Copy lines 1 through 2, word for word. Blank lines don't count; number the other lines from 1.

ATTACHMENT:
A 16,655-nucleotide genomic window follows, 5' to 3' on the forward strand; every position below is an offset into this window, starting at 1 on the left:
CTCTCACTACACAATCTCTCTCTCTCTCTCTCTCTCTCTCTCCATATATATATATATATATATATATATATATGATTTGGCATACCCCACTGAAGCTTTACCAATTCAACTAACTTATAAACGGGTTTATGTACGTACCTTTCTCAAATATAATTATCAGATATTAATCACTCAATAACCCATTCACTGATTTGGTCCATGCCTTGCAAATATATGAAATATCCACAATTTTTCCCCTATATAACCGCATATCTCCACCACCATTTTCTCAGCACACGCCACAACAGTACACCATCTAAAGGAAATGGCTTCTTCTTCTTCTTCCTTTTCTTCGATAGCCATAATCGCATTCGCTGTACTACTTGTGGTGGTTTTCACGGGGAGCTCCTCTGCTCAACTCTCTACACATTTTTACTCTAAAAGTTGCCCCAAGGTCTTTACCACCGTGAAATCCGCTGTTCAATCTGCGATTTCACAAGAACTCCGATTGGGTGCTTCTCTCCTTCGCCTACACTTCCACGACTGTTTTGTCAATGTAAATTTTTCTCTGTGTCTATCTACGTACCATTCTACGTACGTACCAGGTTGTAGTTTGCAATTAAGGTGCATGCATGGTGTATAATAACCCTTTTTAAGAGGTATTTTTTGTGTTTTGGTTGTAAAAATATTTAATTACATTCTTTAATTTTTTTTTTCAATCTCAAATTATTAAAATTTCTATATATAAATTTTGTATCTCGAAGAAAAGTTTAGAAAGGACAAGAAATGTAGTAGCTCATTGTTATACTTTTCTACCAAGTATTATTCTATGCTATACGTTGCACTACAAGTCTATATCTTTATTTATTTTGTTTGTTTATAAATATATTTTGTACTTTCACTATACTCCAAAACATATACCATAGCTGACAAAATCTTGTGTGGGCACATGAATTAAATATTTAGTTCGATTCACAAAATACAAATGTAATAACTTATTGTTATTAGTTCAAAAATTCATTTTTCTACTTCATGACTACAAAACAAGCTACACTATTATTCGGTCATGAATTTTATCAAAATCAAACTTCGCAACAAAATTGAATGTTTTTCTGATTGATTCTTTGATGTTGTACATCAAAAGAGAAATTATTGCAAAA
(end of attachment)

A 16,655-nucleotide genomic window follows, 5' to 3' on the forward strand; every position below is an offset into this window, starting at 1 on the left:
CTCTCACTACACAATCTCTCTCTCTCTCTCTCTCTCTCTCTCCATATATATATATATATATATATATATATATGATTTGGCATACCCCACTGAAGCTTTACCAATTCAACTAACTTATAAACGGGTTTATGTACGTACCTTTCTCAAATATAATTATCAGATATTAATCACTCAATAACCCATTCACTGATTTGGTCCATGCCTTGCAAATATATGAAATATCCACAATTTTTCCCCTATATAACCGCATATCTCCACCACCATTTTCTCAGCACACGCCACAACAGTACACCATCTAAAGGAAATGGCTTCTTCTTCTTCTTCCTTTTCTTCGATAGCCATAATCGCATTCGCTGTACTACTTGTGGTGGTTTTCACGGGGAGCTCCTCTGCTCAACTCTCTACACATTTTTACTCTAAAAGTTGCCCCAAGGTCTTTACCACCGTGAAATCCGCTGTTCAATCTGCGATTTCACAAGAACTCCGATTGGGTGCTTCTCTCCTTCGCCTACACTTCCACGACTGTTTTGTCAATGTAAATTTTTCTCTGTGTCTATCTACGTACCATTCTACGTACGTACCAGGTTGTAGTTTGCAATTAAGGTGCATGCATGGTGTATAATAACCCTTTTTAAGAGGTATTTTTTGTGTTTTGGTTGTAAAAATATTTAATTACATTCTTTAATTTTTTTTTTCAATCTCAAATTATTAAAATTTCTATATATAAATTTTGTATCTCGAAGAAAAGTTTAGAAAGGACAAGAAATGTAGTAGCTCATTGTTATACTTTTCTACCAAGTATTATTCTATGCTATACGTTGCACTACAAGTCTATATCTTTATTTATTTTGTTTGTTTATAAATATATTTTGTACTTTCACTATACTCCAAAACATATACCATAGCTGACAAAATCTTGTGTGGGCACATGAATTAAATATTTAGTTCGATTCACAAAATACAAATGTAATAACTTATTGTTATTAGTTCAAAAATTCATTTTTCTACTTCATGACTACAAAACAAGCTACACTATTATTCGGTCATGAATTTTATCAAAATCAAACTTCGCAACAAAATTGAATGTTTTTCTGATTGATTCTTTGATGTTGTACATCAAAAGAGAAATTATTGCAAAA